Americans seem to currently have mixed feelings towards the quality of health care they receive in the United States. Since 2001, Americans have had a relatively positive view on the quality of health care in their individual states, rather than the health care provided nationally. The only aspect of the system individuals have been incessantly unsatisfied with is its cost. As time has progressed, however, the satisfaction once eagerly displayed for the system has slowly dissipated. Fewer individuals, although still the majority, believe that they receive quality healthcare. Approximately 55% of adults claim to be satisfied now, which is a decline from the high of 62% in 2010 and 2012. [2] However, these numbers are only reflective of people's perception of one type of health care facility - hospitals - which evoked most people to poll that the care received during their overnight stay was excellent. However, most people rated urgent care centers, or walk-in clinics, as one of the lowest among all surveyed health care facilities, with a rating of three out of 10. As a result, one could conclude that most adults in the United States do not consider the health care they personally receive as excellent and perceive that the health care system as a whole must be better in other states. This is not the case. [3]

American Doctors' Perspectives

Ever since the release of several game-changing reports claiming that medical errors are the reason for a multitude of fatalities in the nation, a giant push to correct these errors before harm is inflicted has been embedded in the medical workplace. One of these reports titled “To Err is Human” was released in 1999, and sent a message that reminded physicians, higher ups, and lawmakers that the circumstances will continue to get worse unless systemwide changes are emanated. [4]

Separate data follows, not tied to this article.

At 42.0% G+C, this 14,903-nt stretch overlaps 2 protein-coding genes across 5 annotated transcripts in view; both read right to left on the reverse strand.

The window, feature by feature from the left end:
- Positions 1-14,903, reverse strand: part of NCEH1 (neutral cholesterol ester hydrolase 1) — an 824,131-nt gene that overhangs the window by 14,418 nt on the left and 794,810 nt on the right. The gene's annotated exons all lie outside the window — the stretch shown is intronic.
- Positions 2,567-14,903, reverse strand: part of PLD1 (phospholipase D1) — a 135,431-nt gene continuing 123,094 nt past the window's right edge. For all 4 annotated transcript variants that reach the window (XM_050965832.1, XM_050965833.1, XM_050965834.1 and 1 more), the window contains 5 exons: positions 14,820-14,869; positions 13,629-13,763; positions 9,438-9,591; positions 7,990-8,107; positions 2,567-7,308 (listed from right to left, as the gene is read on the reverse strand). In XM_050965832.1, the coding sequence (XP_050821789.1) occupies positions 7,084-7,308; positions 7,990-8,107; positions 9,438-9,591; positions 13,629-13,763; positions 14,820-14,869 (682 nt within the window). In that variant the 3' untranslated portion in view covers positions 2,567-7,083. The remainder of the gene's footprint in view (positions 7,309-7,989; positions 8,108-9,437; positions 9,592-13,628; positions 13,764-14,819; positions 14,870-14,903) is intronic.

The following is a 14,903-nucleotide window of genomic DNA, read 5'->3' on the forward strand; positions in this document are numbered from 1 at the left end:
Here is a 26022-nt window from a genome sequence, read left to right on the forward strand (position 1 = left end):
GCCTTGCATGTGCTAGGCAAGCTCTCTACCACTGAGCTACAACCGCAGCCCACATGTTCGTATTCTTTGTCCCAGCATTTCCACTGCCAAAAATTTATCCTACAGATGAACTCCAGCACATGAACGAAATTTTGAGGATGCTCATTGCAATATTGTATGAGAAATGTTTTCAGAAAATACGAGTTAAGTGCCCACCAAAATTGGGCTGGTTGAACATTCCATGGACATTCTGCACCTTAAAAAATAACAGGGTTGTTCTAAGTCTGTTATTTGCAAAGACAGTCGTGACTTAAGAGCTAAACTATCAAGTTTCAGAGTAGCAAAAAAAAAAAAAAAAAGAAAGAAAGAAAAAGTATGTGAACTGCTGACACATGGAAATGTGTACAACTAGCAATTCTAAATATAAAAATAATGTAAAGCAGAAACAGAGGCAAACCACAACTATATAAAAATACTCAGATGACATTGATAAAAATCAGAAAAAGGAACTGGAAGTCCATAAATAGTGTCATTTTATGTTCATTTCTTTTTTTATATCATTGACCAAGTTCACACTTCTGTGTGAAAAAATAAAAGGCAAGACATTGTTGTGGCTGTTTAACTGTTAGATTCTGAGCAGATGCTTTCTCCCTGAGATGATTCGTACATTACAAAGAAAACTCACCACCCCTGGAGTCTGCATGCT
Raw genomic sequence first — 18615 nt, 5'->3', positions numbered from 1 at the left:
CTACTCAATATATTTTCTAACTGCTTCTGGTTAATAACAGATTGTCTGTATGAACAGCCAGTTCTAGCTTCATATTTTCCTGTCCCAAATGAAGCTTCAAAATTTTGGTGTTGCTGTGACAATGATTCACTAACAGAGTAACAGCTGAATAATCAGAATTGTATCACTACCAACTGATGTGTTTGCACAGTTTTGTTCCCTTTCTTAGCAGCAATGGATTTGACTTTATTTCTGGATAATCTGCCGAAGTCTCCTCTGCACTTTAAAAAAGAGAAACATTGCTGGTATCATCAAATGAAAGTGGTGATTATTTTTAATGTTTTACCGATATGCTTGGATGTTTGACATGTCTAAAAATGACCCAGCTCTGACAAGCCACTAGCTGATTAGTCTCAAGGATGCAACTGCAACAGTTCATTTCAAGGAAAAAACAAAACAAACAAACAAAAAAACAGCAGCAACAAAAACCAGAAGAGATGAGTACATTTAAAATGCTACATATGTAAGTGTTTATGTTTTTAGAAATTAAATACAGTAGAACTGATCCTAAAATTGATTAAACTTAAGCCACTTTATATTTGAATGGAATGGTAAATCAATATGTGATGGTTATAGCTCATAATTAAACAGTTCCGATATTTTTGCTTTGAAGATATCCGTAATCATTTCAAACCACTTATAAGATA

Since then, some changes have been implemented. Nonetheless, doctors' attitudes towards the alarming rates of medical malpractice have caused some physicians to go into survival mode. This means that doctors are aware that medical errors are happening regularly and causing injuries as well as fatalities, but instead of being more careful, they are opting to defensive strategies. [5] Rather than acknowledging medical errors and prioritizing a patient's health, doctors have chosen the “deny and defend” approach to malpractice claims. The misconception that acknowledgment of a physician's errors somehow leads to more lawsuits initiated by patients is very prevalent in the minds of doctors now.

An example of this would be the case of respected and revered Chicago doctor Tapas Das Gupta and the University of Illinois medical facility. [6] When Dr. Das Gupta had harmed a female patient by failing to remove a cancerous tissue in her spine during surgery, he immediately acknowledged this failure and apologized. The woman could have sued and garnered a large amount of compensatory damages in court, but, thankful for his candid and genuine apology, she decided to settle instead. Ever since the incident, the facility made it a rule for doctor's to stop denying these occurrences and own up to their shortcomings, especially when a patient's health is at stake. As soon as the facility began to prioritize patient safety, the rates of malpractice lawsuits filed against physicians at the medical facility drastically declined.